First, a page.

“Access too many of the quake-affected areas remains the most significant disaster response challenge”
AT-KABUL: Death toll from the Monday’s powerful earthquake mounted as the Ministry of Disaster Management Affairs said Saturday that the toll have climbed to 118.
The Minister for Disaster Management Affairs, Wais Barmak told Afghanistan Times on Saturday the death toll across the country from the massive earthquake is somewhere between 115 and 118.
He said that assessment and relief assistance is in progress in 70 districts of 13 affected eastern and northeast provinces.
“To address the post-quake challenges, we used provincial stocks and provided people with foods and shelters in the affected areas,” he added.
Zafar Hashemi, the deputy spokesman for President Ashraf Ghani said that 115 people have been killed, 538 injured, 7630 houses damaged, 12 schools, 17 mosques and 20 office buildings also damaged by the massive earthquake.
Provincial Council Member for Nangarhar, Zabihullah Zemarai, said that relief items have been distributed among the affected people in different districts of Nangarhar by the concerned government and non-government organizations, however, looking at the needs of the affected people, the assistance looked very small. He said the people need more assistance therefore the government and humanitarian organizations must help more generously.
Meanwhile Office for the Coordination of Humanitarian Affairs (UN-OCHA) issued a statement late last night where the office reported that so far 70 districts have been identified as worst hit with houses completely destroyed in the 13 provinces by the massive earthquake of October 26. This is pertinent to mention there has been no increase in the death toll reports, which is a sign of hope, yet the people needs are higher than what the government and non-government organizations have been doing in terms of assistance and relief items provision. There has been an increase in the number of houses damaged as the climbed from 2,460 to 2,504. The government has started distributing cash payments to those who lost their family members to the earthquake.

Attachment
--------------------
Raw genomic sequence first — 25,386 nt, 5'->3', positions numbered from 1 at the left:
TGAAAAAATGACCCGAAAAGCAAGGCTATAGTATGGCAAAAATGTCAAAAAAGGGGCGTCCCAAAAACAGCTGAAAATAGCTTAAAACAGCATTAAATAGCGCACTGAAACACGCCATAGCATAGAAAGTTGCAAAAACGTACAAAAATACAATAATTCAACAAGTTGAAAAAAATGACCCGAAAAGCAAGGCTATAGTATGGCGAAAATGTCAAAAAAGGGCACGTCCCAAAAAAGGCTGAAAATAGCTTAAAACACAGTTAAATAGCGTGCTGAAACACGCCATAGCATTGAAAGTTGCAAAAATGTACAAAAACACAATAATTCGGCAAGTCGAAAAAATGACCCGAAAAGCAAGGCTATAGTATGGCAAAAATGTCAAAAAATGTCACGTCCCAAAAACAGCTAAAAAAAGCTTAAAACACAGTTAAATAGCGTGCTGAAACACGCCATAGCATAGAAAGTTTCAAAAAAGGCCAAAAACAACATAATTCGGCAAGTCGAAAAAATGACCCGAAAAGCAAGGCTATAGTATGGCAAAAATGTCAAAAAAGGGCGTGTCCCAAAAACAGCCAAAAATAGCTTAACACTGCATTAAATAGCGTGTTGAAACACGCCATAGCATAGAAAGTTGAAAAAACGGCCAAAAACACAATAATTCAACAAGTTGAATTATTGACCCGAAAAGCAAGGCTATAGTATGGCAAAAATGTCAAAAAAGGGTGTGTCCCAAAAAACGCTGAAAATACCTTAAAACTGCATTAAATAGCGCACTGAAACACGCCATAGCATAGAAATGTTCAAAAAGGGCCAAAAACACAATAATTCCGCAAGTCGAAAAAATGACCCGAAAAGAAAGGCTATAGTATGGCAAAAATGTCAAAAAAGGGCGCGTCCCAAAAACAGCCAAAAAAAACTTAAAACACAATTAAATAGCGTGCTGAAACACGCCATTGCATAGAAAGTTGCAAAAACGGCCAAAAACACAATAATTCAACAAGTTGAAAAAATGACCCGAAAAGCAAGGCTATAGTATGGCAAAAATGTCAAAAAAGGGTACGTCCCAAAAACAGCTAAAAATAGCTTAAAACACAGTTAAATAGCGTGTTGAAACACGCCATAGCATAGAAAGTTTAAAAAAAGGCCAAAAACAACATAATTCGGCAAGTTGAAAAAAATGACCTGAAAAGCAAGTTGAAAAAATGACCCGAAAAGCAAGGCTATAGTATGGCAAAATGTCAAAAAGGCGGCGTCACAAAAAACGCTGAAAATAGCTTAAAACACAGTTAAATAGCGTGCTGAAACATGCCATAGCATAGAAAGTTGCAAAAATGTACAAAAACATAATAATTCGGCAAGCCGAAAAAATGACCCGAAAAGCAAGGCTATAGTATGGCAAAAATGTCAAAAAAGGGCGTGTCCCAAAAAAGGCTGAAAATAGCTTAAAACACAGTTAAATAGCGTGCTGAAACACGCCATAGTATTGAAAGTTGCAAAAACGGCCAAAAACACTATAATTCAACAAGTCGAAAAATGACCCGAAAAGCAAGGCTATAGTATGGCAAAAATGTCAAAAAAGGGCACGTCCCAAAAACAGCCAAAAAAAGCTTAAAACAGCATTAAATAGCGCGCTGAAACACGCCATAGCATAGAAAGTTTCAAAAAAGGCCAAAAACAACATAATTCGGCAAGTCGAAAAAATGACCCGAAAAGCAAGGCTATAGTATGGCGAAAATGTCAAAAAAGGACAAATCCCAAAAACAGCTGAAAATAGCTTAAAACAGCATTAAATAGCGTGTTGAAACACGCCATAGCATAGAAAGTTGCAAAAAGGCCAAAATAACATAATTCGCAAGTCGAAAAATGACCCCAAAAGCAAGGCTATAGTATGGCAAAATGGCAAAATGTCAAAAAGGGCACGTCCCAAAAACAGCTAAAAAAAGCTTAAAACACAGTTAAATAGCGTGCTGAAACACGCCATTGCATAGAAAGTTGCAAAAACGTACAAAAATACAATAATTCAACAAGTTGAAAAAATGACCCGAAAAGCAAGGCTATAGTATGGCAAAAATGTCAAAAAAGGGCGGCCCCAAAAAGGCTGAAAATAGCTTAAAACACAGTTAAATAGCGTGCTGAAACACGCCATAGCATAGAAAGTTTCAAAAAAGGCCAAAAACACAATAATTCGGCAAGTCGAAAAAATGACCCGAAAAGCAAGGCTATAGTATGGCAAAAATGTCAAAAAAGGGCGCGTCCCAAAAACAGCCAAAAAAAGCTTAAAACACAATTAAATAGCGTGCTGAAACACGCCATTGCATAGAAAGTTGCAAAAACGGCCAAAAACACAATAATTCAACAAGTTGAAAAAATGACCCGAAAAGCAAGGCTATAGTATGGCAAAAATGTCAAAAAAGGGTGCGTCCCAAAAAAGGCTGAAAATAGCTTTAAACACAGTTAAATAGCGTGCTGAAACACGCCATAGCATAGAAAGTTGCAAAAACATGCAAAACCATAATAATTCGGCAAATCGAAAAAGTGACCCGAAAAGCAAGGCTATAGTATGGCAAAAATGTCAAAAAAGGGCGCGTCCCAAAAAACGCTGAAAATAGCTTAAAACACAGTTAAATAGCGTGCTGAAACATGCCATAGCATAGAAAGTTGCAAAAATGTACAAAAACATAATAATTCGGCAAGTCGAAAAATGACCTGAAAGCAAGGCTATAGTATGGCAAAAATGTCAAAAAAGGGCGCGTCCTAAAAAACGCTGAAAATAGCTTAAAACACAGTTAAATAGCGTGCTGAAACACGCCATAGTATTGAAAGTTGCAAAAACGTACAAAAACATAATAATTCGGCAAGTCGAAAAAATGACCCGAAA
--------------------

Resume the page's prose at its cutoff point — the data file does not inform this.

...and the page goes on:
International Organization for Migration Humanitarian Assistance Program reported that joint assessments, in approximately 30 percent of the 120 quake-affected districts, have been completed.
32 humanitarian partners have been supporting the Provincial Disaster Management Committee-led assessments. The assessments to determine loss of life and property damage are expected to continue through the weekend. The Red Crescent Society takes the lead in reaching out to remote areas in eastern Afghanistan.
20 humanitarian partners have committed to providing humanitarian assistance, with reports indicating that humanitarian assistance has begun in 19 districts. It has been assessed that sufficient cash, food and non-food items (NFIs) are available in the eastern region of the country to respond to the needs of some 4,000 families. Additional resources will be required to support an estimated 3,000 families throughout the winter, and notwithstanding the overall sufficiency of supplies, access difficulties in areas such as Nuristan will invariably delay the delivery of those supplies. In Takhar province, food, non food items (NFI) and tents are being provided by some three organizations including Afghanistan National Disaster Management Agency (ANDMA). Within the health sector, the critical trauma and emergency phase of this disaster has passed and the focus has now transitioned to one of managing surgical patients and providing psychosocial support to traumatized communities.
With snow already falling in parts of Badakhshan province, emergency shelter and winterization are particularly pressing concerns. Access too many of the quake-affected areas remains the most significant disaster response challenge, so far and once mountains are snow-covered and the routes are blocked, the relief assistance will be hampered.